How to Avoid the Dangerous ‘Kissing Bug’ Disease
The triatomine bug, also called “the kissing bug”, is a dangerous creature that carries and transits parasites that can be harmful to your health. These critters are also called “Chagas bugs,” because the parasites that they are known to carry cause the dangerous Chagas disease.
Chagas disease can result in acute inflammatory skin changes and may eventually cause infection and inflammation of many other body tissues, especially those of the heart and intestinal tract.
Where are Kissing Bugs Commonly Found?
The kissing bug is usually not bigger than the size of a penny, around a half-inch or 1 centimeter. Found all over the world—and in the southern United States, Central and South America in particular—contact with these insects should be avoided at all costs. You can find the images of the kissing bug at the end of this post.
Kissing bugs—which can resemble to other harmless-to-humans bugs—are found in areas where “hiding places” are available. Look for them in nooks and crannies of your home and around your yard. If you have a cinder block wall, check the empty spaces.
Keep a particular eye on outdoor-located dog houses and chicken coops to keep pets and livestock safe. Wood piles, natural crevices, and other dark, enclosed areas where small insects may hide are ideal spots to find kissing bugs.
South and Central America as well as southern U.S. are all places where these insects commonly hide out, so be on guard if you live in these areas.
If you find a kissing bug in your home, capture it in an airtight container and cover it with rubbing alcohol. Then contact an insect identification unit and/or the CDC to report your finding.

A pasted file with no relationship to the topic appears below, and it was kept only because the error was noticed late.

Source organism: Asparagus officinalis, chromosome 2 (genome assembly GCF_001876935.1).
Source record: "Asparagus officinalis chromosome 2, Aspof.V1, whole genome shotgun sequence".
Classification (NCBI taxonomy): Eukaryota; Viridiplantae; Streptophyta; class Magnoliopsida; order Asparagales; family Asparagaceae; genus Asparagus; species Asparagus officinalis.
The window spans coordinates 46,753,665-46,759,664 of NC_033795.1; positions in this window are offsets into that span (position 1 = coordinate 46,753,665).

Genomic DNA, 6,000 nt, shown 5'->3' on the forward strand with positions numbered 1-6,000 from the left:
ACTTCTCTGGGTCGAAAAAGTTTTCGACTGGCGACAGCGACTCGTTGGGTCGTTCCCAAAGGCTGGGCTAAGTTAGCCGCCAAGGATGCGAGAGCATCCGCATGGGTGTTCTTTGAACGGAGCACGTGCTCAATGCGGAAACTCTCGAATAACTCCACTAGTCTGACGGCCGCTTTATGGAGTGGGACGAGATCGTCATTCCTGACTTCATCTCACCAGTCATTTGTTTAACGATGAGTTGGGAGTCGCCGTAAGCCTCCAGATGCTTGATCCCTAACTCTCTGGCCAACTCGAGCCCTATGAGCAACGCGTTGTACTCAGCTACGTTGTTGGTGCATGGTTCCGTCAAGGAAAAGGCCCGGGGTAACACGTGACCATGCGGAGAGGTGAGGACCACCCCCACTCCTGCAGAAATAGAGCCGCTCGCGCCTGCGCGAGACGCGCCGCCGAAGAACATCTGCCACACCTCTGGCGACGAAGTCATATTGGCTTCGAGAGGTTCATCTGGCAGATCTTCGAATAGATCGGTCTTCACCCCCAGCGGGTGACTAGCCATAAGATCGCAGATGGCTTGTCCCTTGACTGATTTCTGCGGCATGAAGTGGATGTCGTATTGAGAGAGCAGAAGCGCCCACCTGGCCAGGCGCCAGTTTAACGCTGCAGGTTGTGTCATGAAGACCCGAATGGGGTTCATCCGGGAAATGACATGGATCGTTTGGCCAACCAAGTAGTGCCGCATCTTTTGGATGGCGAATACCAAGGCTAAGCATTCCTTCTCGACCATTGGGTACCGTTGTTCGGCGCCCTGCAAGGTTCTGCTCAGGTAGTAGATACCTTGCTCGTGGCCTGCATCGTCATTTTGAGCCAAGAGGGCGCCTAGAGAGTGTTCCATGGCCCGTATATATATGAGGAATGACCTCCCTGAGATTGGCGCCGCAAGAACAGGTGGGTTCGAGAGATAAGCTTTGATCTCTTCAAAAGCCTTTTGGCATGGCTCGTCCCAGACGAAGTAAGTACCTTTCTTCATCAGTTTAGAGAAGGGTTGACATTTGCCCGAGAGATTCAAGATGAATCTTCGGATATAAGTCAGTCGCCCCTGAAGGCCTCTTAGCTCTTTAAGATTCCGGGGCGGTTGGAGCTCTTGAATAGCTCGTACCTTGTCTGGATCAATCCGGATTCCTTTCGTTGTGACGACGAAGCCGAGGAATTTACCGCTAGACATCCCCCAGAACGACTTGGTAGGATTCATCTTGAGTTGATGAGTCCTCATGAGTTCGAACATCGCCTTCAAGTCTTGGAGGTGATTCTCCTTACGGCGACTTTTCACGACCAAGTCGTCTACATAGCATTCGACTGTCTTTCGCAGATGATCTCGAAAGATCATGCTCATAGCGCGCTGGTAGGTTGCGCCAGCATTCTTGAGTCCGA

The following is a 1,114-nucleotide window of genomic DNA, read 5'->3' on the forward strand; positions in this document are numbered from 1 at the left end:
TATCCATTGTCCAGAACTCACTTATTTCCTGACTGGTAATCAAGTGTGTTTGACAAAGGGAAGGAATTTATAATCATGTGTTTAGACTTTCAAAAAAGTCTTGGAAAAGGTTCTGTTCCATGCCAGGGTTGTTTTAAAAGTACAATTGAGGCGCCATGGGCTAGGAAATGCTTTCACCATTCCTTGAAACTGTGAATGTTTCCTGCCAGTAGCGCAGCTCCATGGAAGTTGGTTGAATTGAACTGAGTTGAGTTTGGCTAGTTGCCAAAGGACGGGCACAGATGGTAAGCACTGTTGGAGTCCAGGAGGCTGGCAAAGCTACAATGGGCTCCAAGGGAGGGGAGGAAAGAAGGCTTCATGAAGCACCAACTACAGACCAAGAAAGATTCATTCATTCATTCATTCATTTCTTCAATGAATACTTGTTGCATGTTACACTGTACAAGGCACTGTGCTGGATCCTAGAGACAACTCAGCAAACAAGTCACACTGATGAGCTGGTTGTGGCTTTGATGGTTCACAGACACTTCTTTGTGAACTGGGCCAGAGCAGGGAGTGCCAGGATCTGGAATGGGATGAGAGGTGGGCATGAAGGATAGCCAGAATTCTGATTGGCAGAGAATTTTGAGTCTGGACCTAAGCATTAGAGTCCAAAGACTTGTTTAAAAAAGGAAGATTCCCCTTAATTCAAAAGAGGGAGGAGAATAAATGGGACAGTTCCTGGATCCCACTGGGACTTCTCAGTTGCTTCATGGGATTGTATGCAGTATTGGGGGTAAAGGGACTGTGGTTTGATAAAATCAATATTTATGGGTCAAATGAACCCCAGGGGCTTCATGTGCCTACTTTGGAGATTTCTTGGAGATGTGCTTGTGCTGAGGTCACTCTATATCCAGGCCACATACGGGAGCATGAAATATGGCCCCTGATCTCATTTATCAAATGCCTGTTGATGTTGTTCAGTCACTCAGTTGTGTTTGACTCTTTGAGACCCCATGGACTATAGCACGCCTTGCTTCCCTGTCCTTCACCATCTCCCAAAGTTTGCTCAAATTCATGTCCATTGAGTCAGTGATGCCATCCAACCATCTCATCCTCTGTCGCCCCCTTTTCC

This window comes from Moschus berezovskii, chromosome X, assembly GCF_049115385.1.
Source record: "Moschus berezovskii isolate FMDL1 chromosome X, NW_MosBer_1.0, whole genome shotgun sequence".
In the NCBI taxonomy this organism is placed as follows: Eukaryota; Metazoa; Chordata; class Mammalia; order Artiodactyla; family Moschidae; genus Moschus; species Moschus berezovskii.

Chagas Disease – What is it?
Chagas disease (also termed American trypanosomiasis) is an infection caused by a protozoan parasite (Trypanosoma cruzi) that can result in acute inflammatory skin changes (chagomas) and eventually may cause infection and inflammation of many other body tissues, especially those of the heart and intestinal tract.
The disease may have three phases in an individual:
Acute, with mild or no symptoms that may last weeks to about two months.
Intermediate or indeterminate phase that has few if any symptoms and may last 10-20 years or longer.
Chronic phase that appears after about 20 years, with the more severe symptoms appearing from gradual chronic organ damage (especially to the heart and intestine, although other organs may be affected) with symptoms that usually remain for life.
People with Chagas disease seen in the U.S. usually have acquired it while living in a country where the disease is endemic (Mexico and Central and South America).
Chagas Disease – Symptoms to Watch For
If you notice unusual swelling of your eyelid (especially upon waking) accompanied by a bug bite and you live in one of the Chagas-prone areas of the world, go to see a doctor. This symptom is called Romaña sign.
Other symptoms of Chagas disease may be swelling or redness of the bitten area, rash, swollen lymph nodes, fever, head and body aches, fatigue, nausea, vomiting, diarrhea, as well as liver or spleen enlargement.
Keep a lookout for the site of a parasitic entry on your body if you live in a kissing-bug area.
If you see any unusual raised lumps on your flesh, have them checked out by a physician. Most importantly, if you see an insect that looks like a kissing bug on your skin, contain it in rubbing alcohol and see a physician as soon as possible to rule out Chagas disease and parasite infestation.
How to Prevent Kissing Bugs From Entering Your Home
Just as you would to prevent any other sort of bug infestation, take preventive measures to keep these fiendish kissing bugs out of your home.
Seal any crevices and cracks, keeping a special eye out around wall seams, door frames, and windowsills.
Keep any piled objects (wood, stone, concrete) away from the outer walls of your home—try an outer fence area instead.
Keep doors and windows screened, and keep screens in good repair—watch for holes and snags.
Do not allow household pets to sleep outdoors at night. Keep chicken coops and other outdoor-animal living quarters in good repair, as you would your own home.
Keep tidy and avoid using outdoor lights if possible—kissing bugs, like moths, love well-lit areas.
Visual Aid Identification of the Kissing Bug